Факторы, определяющие избыточную доходность портфеля ценных бумаг паевых инвестиционных фондов
This article proposes a new extended approach to identifying the economic determinants of the performance of Russian mutual funds. The purpose of this study is to identify the factors that affect mutual funds’ excess return, both in the aggregate form (for the Russian mutual fund market in general, i.e. broad categories of funds with different underlying assets types), and for specific mutual funds (i.e. the specific performance indicators of individual funds). The conventional analysis scheme is extended by two stages: first, by analysing the momentum-effect (simple and risk-adjusted) using the Carhart model; and secondly, by testing the hypothesis on the coefficients significance using the bootstrap-method, which allows one to analyse the excess return of specific, individual mutual funds. Data from a sample of 667 Russian mutual funds for the period from 2000 to 2016 was analysed. The study revealed the following results. Investors can rely on historical data when selecting Russian mutual funds (the momentum factor is significant). Adjustment for risk improves the results (Treynor and Sharpe measures seem to cope best of all). The α Carhart coefficient is significant for only 7% of the sample, and thus it does not make sense to employ it in further analysis for every fund. The excess returns in the regression with funds’ characteristics are suitable to be set apart by the α Carhart coefficient and the benchmark estimation, which significantly refines the obtained results and improves the quality of the model.
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The article presents the results of the research regarding abnormal return in M&A domestic and cross-border deals completed by Russian mining and metal companies. Contrary to earlier studies that found positive abnormal return of international mergers and acquisitions, our research revealed that cross-border deals performed by Russian metallurgical companies show negative abnormal return. Financial multiples of cross-border transactions are higher than that of domestic deals, which points to overpayment of Russian acquirers when buying assets abroad. In addition market discourages deal targeting financially distressed companies, as well as acquisitions of targets from culturally distant countries. One interesting finding of the research is that the most active cross-border acquirer – Severstal JSC – more often purchases financially distressed targets and generally demonstrates lower cumulative abnormal return compared to other Russian mining and metal companies.
The article presents the results of the research regarding abnormal return in M&A deals with private and public targets in emerging markets. The research was devoted to empirical verification of the dependence of buyer's abnormal return on the factors determining private target discount, as well as excess premium paid for the target compared to average industry multiples. Private target discount was defined as the difference between the deal value and the price calculated based on average multiples of comparable public companies. In addition the ability of the market to differentiate deals with wrong motivation, in particular transactions aimed at bootstrapping, was analyzed.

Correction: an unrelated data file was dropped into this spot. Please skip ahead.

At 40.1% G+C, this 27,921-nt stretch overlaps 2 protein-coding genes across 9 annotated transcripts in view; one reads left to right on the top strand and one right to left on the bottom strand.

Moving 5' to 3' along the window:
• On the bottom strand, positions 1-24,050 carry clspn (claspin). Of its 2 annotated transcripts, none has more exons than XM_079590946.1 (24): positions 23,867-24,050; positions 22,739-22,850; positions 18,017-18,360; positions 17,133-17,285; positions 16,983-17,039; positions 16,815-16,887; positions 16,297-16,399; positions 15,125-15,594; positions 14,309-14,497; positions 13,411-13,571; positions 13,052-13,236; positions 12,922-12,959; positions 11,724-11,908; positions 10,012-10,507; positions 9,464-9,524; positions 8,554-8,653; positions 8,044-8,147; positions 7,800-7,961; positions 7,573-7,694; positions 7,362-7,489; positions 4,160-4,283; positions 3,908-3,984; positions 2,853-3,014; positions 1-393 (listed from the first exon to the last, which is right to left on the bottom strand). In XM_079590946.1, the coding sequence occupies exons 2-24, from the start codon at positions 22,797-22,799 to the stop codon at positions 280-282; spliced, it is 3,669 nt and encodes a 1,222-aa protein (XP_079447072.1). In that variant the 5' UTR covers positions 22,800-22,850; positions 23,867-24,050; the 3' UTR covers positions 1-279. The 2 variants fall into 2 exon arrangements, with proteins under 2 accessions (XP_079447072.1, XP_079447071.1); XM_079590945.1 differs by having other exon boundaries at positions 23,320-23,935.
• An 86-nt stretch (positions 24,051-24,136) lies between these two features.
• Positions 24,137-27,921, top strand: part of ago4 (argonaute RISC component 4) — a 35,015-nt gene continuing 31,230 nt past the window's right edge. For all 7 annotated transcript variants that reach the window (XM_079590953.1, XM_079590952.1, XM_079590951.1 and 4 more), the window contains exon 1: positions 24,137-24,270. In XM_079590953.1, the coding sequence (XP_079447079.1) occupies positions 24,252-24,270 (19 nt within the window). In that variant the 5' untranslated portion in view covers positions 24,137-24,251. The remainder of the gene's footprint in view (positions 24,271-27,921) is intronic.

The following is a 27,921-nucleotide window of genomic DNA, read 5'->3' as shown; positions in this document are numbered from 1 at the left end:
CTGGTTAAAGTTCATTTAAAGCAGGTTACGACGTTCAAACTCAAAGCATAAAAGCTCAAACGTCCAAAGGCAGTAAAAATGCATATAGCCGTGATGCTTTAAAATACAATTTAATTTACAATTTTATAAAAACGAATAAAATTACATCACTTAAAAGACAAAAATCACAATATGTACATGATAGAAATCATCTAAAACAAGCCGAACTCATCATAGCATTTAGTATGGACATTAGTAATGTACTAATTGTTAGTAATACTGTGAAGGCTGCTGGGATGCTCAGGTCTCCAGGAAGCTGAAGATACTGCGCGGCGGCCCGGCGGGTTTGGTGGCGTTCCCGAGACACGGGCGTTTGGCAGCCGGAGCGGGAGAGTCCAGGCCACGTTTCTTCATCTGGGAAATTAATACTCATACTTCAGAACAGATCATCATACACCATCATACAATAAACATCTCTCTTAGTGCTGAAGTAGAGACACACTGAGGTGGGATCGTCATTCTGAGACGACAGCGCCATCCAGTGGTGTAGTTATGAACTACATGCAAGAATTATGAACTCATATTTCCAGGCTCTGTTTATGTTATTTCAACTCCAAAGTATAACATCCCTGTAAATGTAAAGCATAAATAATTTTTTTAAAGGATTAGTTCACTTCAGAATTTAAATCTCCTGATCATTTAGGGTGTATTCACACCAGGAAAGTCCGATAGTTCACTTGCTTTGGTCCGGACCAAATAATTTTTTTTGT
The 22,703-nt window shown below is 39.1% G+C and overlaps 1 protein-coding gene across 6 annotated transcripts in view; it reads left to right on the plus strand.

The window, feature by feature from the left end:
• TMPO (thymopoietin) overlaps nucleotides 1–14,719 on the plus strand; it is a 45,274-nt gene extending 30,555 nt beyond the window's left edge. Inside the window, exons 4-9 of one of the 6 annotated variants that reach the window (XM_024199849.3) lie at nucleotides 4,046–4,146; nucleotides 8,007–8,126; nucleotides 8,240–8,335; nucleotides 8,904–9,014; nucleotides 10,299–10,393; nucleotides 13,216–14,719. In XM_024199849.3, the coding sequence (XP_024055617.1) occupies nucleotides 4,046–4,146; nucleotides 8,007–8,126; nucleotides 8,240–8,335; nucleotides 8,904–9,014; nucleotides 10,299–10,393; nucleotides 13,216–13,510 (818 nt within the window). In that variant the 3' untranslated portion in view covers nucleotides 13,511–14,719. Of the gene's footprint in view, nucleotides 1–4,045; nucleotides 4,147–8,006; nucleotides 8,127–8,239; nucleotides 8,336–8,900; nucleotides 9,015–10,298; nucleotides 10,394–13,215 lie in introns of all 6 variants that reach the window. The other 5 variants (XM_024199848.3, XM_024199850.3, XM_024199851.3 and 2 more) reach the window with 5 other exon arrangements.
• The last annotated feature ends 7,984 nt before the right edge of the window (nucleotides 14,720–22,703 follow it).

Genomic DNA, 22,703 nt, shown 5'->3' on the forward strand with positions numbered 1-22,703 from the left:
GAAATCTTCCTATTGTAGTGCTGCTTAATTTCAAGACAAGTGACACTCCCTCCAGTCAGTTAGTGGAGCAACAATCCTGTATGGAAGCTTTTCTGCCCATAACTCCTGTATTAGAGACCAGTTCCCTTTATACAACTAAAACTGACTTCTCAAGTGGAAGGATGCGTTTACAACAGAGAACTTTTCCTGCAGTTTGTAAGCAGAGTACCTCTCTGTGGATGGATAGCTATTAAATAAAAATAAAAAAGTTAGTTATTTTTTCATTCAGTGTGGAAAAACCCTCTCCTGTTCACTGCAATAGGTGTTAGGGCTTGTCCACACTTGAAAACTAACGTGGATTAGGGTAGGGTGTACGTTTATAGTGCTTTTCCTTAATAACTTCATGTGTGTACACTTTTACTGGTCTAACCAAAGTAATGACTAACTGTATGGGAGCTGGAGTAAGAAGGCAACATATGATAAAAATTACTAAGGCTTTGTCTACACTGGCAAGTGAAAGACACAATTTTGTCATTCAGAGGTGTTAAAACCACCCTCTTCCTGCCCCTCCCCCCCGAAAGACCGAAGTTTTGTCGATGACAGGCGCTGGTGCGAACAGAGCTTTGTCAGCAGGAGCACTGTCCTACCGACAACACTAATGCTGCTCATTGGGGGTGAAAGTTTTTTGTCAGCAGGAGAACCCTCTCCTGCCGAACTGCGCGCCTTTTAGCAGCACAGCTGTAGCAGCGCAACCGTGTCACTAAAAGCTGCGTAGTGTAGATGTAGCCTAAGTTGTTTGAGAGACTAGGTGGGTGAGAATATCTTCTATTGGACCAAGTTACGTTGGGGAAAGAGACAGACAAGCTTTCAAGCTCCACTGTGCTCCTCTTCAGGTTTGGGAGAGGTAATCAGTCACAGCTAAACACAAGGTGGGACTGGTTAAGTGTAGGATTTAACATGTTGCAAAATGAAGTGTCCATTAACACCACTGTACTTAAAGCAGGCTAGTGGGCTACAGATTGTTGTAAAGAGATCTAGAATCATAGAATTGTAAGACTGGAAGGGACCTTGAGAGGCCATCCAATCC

The paper examines the structure, governance, and balance sheets of state-controlled banks in Russia, which accounted for over 55 percent of the total assets in the country's banking system in early 2012. The author offers a credible estimate of the size of the country's state banking sector by including banks that are indirectly owned by public organizations. Contrary to some predictions based on the theoretical literature on economic transition, he explains the relatively high profitability and efficiency of Russian state-controlled banks by pointing to their competitive position in such functions as acquisition and disposal of assets on behalf of the government. Also suggested in the paper is a different way of looking at market concentration in Russia (by consolidating the market shares of core state-controlled banks), which produces a picture of a more concentrated market than officially reported. Lastly, one of the author's interesting conclusions is that China provides a better benchmark than the formerly centrally planned economies of Central and Eastern Europe by which to assess the viability of state ownership of banks in Russia and to evaluate the country's banking sector.
The paper examines the principles for the supervision of financial conglomerates proposed by BCBS in the consultative document published in December 2011. Moreover, the article proposes a number of suggestions worked out by the authors within the HSE research team.